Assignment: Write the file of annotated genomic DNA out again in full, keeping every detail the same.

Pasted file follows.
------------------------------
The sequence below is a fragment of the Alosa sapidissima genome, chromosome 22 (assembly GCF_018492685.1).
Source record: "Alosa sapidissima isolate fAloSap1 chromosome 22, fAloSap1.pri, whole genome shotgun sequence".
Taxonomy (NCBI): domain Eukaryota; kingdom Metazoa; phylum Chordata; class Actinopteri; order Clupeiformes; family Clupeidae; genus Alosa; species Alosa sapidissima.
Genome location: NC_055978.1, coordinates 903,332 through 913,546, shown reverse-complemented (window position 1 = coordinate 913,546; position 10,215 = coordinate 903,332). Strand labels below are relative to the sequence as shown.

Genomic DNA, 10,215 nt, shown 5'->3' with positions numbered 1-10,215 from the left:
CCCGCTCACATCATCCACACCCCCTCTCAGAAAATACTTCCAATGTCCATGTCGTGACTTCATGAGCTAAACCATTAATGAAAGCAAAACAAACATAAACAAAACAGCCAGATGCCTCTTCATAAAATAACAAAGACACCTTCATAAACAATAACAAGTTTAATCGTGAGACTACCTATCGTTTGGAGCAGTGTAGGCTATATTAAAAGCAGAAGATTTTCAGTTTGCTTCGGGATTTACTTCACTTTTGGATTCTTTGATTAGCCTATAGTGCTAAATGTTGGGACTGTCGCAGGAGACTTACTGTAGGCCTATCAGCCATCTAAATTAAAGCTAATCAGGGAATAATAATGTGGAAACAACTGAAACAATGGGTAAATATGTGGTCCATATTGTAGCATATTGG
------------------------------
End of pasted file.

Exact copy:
The sequence below is a fragment of the Alosa sapidissima genome, chromosome 22 (assembly GCF_018492685.1).
Source record: "Alosa sapidissima isolate fAloSap1 chromosome 22, fAloSap1.pri, whole genome shotgun sequence".
Taxonomy (NCBI): domain Eukaryota; kingdom Metazoa; phylum Chordata; class Actinopteri; order Clupeiformes; family Clupeidae; genus Alosa; species Alosa sapidissima.
Genome location: NC_055978.1, coordinates 903,332 through 913,546, shown reverse-complemented (window position 1 = coordinate 913,546; position 10,215 = coordinate 903,332). Strand labels below are relative to the sequence as shown.

Genomic DNA, 10,215 nt, shown 5'->3' with positions numbered 1-10,215 from the left:
CCCGCTCACATCATCCACACCCCCTCTCAGAAAATACTTCCAATGTCCATGTCGTGACTTCATGAGCTAAACCATTAATGAAAGCAAAACAAACATAAACAAAACAGCCAGATGCCTCTTCATAAAATAACAAAGACACCTTCATAAACAATAACAAGTTTAATCGTGAGACTACCTATCGTTTGGAGCAGTGTAGGCTATATTAAAAGCAGAAGATTTTCAGTTTGCTTCGGGATTTACTTCACTTTTGGATTCTTTGATTAGCCTATAGTGCTAAATGTTGGGACTGTCGCAGGAGACTTACTGTAGGCCTATCAGCCATCTAAATTAAAGCTAATCAGGGAATAATAATGTGGAAACAACTGAAACAATGGGTAAATATGTGGTCCATATTGTAGCATATTGG